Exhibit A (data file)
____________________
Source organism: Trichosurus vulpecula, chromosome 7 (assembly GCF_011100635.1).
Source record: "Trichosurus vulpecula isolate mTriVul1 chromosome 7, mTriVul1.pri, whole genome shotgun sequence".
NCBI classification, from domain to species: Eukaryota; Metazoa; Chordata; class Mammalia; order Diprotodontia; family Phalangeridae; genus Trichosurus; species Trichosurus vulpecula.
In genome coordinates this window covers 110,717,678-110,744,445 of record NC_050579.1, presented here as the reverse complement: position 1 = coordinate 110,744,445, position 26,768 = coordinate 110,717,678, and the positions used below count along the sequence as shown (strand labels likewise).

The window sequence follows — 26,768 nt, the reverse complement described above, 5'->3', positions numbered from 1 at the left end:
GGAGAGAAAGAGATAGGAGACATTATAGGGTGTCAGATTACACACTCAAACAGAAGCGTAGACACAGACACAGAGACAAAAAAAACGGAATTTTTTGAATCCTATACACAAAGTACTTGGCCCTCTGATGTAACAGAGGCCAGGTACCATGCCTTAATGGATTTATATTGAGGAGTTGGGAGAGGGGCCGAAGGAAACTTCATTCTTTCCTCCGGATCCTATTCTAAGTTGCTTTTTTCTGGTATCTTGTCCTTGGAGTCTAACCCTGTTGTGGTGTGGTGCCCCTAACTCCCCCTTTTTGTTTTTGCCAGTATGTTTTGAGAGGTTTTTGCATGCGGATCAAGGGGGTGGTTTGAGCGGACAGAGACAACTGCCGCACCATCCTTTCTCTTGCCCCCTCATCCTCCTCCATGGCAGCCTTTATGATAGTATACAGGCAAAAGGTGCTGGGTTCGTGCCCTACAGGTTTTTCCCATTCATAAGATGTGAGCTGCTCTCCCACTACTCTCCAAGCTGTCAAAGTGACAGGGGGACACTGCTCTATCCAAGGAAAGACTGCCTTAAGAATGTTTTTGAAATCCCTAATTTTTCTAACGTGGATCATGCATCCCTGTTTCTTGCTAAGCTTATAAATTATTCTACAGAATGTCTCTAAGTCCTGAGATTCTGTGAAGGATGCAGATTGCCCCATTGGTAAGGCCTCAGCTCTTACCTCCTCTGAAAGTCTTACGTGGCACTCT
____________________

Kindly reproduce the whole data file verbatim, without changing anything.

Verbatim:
Source organism: Trichosurus vulpecula, chromosome 7 (assembly GCF_011100635.1).
Source record: "Trichosurus vulpecula isolate mTriVul1 chromosome 7, mTriVul1.pri, whole genome shotgun sequence".
NCBI classification, from domain to species: Eukaryota; Metazoa; Chordata; class Mammalia; order Diprotodontia; family Phalangeridae; genus Trichosurus; species Trichosurus vulpecula.
In genome coordinates this window covers 110,717,678-110,744,445 of record NC_050579.1, presented here as the reverse complement: position 1 = coordinate 110,744,445, position 26,768 = coordinate 110,717,678, and the positions used below count along the sequence as shown (strand labels likewise).

The window sequence follows — 26,768 nt, the reverse complement described above, 5'->3', positions numbered from 1 at the left end:
GGAGAGAAAGAGATAGGAGACATTATAGGGTGTCAGATTACACACTCAAACAGAAGCGTAGACACAGACACAGAGACAAAAAAAACGGAATTTTTTGAATCCTATACACAAAGTACTTGGCCCTCTGATGTAACAGAGGCCAGGTACCATGCCTTAATGGATTTATATTGAGGAGTTGGGAGAGGGGCCGAAGGAAACTTCATTCTTTCCTCCGGATCCTATTCTAAGTTGCTTTTTTCTGGTATCTTGTCCTTGGAGTCTAACCCTGTTGTGGTGTGGTGCCCCTAACTCCCCCTTTTTGTTTTTGCCAGTATGTTTTGAGAGGTTTTTGCATGCGGATCAAGGGGGTGGTTTGAGCGGACAGAGACAACTGCCGCACCATCCTTTCTCTTGCCCCCTCATCCTCCTCCATGGCAGCCTTTATGATAGTATACAGGCAAAAGGTGCTGGGTTCGTGCCCTACAGGTTTTTCCCATTCATAAGATGTGAGCTGCTCTCCCACTACTCTCCAAGCTGTCAAAGTGACAGGGGGACACTGCTCTATCCAAGGAAAGACTGCCTTAAGAATGTTTTTGAAATCCCTAATTTTTCTAACGTGGATCATGCATCCCTGTTTCTTGCTAAGCTTATAAATTATTCTACAGAATGTCTCTAAGTCCTGAGATTCTGTGAAGGATGCAGATTGCCCCATTGGTAAGGCCTCAGCTCTTACCTCCTCTGAAAGTCTTACGTGGCACTCT